Cast & Crew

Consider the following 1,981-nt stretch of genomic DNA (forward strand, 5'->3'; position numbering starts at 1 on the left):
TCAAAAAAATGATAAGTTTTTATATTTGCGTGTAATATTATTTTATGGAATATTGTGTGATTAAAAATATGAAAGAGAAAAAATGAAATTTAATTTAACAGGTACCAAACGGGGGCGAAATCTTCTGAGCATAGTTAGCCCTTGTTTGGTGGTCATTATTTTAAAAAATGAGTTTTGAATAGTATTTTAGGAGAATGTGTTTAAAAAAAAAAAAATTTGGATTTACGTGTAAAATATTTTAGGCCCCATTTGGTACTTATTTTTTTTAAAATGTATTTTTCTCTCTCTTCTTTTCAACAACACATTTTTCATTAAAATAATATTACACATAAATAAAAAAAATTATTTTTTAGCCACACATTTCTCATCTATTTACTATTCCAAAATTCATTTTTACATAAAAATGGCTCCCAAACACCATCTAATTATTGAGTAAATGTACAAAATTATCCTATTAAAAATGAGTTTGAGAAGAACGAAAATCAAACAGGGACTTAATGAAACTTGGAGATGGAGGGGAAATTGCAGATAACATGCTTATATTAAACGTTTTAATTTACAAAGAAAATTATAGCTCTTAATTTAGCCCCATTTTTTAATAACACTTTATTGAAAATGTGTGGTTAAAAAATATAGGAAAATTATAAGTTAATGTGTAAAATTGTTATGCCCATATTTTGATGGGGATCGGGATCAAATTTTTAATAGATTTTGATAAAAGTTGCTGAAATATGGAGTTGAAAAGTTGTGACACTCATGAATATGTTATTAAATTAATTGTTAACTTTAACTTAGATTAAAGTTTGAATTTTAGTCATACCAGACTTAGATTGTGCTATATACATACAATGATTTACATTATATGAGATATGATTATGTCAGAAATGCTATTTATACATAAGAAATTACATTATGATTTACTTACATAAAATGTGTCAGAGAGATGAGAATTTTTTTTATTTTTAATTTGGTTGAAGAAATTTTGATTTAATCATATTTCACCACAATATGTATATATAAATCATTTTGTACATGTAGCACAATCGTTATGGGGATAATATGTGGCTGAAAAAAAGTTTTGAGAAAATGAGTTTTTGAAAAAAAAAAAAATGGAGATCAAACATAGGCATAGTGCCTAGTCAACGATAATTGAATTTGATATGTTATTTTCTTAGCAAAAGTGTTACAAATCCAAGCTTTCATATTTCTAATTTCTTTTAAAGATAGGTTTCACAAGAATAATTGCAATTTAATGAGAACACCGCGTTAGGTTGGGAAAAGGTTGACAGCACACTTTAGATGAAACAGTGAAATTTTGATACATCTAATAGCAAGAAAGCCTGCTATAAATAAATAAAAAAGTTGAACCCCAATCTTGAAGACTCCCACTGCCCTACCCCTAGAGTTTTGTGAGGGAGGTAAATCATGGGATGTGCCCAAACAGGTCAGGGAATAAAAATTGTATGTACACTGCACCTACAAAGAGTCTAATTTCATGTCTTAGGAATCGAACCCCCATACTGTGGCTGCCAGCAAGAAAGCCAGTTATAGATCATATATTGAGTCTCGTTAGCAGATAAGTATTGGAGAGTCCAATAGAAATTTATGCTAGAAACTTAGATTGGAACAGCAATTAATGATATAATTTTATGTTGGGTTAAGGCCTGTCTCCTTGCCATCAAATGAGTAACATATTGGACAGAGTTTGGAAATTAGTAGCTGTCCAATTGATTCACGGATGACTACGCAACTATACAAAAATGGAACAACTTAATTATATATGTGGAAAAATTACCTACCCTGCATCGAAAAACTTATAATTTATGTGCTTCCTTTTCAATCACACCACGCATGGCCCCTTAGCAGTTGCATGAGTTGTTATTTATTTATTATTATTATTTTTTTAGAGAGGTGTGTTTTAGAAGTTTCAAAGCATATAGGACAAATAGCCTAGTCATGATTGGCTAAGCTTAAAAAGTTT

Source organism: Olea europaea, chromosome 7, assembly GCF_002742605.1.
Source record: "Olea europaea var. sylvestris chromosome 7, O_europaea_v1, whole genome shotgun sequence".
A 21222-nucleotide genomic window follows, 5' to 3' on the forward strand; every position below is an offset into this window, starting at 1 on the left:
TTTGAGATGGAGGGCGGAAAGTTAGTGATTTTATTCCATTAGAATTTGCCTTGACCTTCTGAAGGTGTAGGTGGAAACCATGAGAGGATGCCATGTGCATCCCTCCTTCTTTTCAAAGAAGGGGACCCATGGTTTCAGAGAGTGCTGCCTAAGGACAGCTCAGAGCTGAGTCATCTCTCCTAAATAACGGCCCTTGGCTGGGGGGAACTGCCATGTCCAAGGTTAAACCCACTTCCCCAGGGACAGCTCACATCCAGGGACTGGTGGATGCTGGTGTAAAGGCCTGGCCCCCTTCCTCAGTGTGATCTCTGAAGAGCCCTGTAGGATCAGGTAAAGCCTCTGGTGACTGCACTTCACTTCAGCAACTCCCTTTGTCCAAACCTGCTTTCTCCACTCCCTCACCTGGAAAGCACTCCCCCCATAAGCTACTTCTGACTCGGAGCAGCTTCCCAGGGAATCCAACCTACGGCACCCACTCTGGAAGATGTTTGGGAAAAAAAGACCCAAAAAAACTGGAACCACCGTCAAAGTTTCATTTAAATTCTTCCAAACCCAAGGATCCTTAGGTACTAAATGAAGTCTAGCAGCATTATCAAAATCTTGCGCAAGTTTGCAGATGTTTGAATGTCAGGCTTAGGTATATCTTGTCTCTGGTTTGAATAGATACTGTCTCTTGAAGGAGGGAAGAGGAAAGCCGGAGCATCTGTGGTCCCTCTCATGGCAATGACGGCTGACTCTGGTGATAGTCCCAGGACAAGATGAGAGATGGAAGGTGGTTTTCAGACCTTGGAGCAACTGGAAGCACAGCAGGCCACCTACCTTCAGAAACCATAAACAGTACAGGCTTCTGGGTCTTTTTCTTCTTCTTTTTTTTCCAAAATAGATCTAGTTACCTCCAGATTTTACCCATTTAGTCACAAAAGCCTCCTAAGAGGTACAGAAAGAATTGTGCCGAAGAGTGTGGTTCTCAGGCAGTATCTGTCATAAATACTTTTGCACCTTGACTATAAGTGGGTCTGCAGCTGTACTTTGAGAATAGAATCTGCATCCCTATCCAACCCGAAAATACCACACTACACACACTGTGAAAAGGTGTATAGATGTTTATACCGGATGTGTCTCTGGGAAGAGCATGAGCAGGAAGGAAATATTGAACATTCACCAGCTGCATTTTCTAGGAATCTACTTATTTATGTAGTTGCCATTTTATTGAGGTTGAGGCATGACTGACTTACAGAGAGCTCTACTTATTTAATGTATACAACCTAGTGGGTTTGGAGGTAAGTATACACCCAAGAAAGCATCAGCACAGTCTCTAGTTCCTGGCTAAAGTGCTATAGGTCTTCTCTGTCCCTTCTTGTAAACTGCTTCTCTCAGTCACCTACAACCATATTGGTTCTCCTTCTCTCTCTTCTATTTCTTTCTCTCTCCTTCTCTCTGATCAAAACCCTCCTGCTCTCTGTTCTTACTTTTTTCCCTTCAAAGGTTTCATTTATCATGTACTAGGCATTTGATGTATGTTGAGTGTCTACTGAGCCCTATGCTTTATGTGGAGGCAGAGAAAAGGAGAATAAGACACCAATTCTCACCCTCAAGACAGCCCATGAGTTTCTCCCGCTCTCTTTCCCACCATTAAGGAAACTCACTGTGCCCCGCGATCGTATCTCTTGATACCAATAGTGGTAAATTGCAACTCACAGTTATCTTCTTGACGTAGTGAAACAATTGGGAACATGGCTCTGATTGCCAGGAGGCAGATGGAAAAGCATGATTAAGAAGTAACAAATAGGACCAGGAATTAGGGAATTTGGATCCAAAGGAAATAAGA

American reporter Steve Martin comes to amid the rubble of Tokyo, a city almost completely destroyed the previous night. After Steve is rescued and taken to a makeshift hospital, he thinks back to a few days before: On the way to a new post in Cairo, Steve flies to Tokyo to visit old college friend Dr. Serizawa, a prominent theoretical thinker. In the waters below Steve's plane, a ship bursts into flames and sinks, moments after sending out a distress signal. At the Tokyo airport, Steve is asked by security officer Tomo Iwanaga if he noticed anything unusual during the flight. Tomo sadly reveals that he does not know what they are dealing with, then takes Steve to the communications room of the company that owned the sunken vessel. As Steve and Tomo observe, it is revealed that a rescue ship dispatched to the area of the disaster sank in a similar manner. After eight ships are obliterated, the Japanese begin to panic as news of the disasters are broadcast throughout the world. A meeting of Japan's top officials is held and Dr. Yamane, one of Japan's greatest scientists, testifies as Steve looks on. Yamane suggests that the investigation must begin on Odo, a sparsely inhabited island near where the ships sank. Meanwhile, on Odo, fearful natives rescue the sole survivor of one of the ships, but he dies after uttering a few hysterical words. Next morning, a helicopter carrying Japanese officials arrives on the island. Steve and Tomo, who are part of the group, learn from one terrified islander that he saw a monster. That night, Steve and Tomo watch a native ceremony that dramatizes the legend of a monster called "Godzilla," which islanders fear is responsible for the ship disasters. During the night, as a violent storm pounds the island, horrendous roaring sounds are heard as many of the villagers and their homes are destroyed. The next morning, officials bring some villagers back to Tokyo to testify before Japanese leaders about what they saw. Yamane then testifies, stating that they should not dismiss the native's comments and suggesting an expedition be formed. After his testimony, Steve, who had met Yamane on previous occasions, asks if he may come along on the expedition. Onboard the ship bound for Odo is Yamane's daughter Emiko and Ogata, a young officer with whom she is in love, even though she has been engaged to Serizawa since childhood. When the ship arrives at Odo, Yamane observes the destruction and discovers that a local well has been contaminated and is surrounded by radioactive footprints of a living creature. When an alarm sounds in the hills, everyone runs toward it then flee in terror as a huge, dinosaur-like creature appears on the horizon. Back in Tokyo, Yamane describes the Jurassic Age to officials, explaining that there was once an intermediary creature, called Godzilla by native peoples, that could live on both land and in the sea. Yamane then reveals his conclusion that, based on the presence on the island of Spendium 90, a bi-product of the H-bomb, the 400-foot tall Godzilla was resurrected due to "repeated experiments of H-Bombs." Later, Steve speaks on the telephone with his boss, George Lawrence, and relates that officials have decided to use sonar to locate Godzilla, then destroy it with depth charges. That afternoon, as Emiko is about to tell Serizawa that she wants to marry Ogata, Serizawa takes her into his laboratory filled with tanks of exotic fish. After Serizawa causes all of the fish in one tank to be completely destroyed, Emiko is terrified but agrees to his request that she not reveal to anyone what she has seen. Soon a large portion of the Japanese fleet is launching depth charges to try to kill Godzilla, even though Yamane feels that Godzilla should be studied rather than destroyed. After the day's bombardment, the Japanese celebrate Godzilla's destruction until revelers see the monster in Tokyo harbor. The army is mobilized, but when Godzilla rises from the harbor, machine gun fire has no effect. Thousands of frightened citizens try to flee Tokyo as Godzilla walks onto the land, crushing all buildings, trains and bridges in his path. Godzilla returns to the water after destroying the dock area, and the next morning officials work on a plan to stop the beast by entrapping it in the network of electrical power lines encircling the city. In anticipation of Godzilla's reappearance, and fearful of what might happen, Steve sets up his tape recorder to dictate a record of what he sees. Even though the city's electrical wires carry 300,000 volts of electricity, Godzilla is unaffected by their power. Heavy artillery fire is also useless, leaving Tokyo completely vulnerable. As Godzilla advances through the streets, impervious even to tank attacks, its incendiary breath causes huge fires to erupt, setting most of the city ablaze. Observing from the distance, Steve and other reporters are incredulous, but soon they, too, are trapped, forcing Steve to dictate "Steve Martin signing off from Tokyo, Japan." After destroying most of Tokyo, Godzilla returns to the harbor. As Yamane, Emiko and Ogata watch, the Japanese air force attacks Godzilla from the air, sending it back down into the water. In the morning, after Steve awakens in the hospital, Emiko and Ogata are at his bedside. When Steve wonders aloud what can stop Godzilla, Emiko tells him about what she saw in Serizawa's lab and reveals that Serizawa told her he accidentally came upon a means to destroy all oxygen in water, thereby killing all life. On Serizawa's insistence, she promised him not to tell anyone about the oxygen destroyer until he found a counter measure. Urged by Steve to try and change Serizawa's mind, Emiko and Ogata go to see the scientist. Emiko confesses that she broke her promise and begs him to use the oxygen destroyer against Godzilla. Angered, Serizawa rushes into his lab to destroy his experiments, but after knocking Ogata out in a scuffle, realizes that he and Emiko are right. Some time later, Steve becomes one of the witnesses who will observe Serizawa help Ogata destroy the beast. The two men dive off the ship and soon find Godzilla's resting place. Ogata rises to the surface, but Serizawa remains on the ocean floor holding the oxygen destroyer to ensure its success. After wishing Ogata happiness with Emiko, Serizawa unleashes the oxygen destroyer. Godzilla rises to the surface then flails back under the water as his flesh disintegrates. With Godzilla destroyed, those on the ship salute Serizawa for his sacrifice.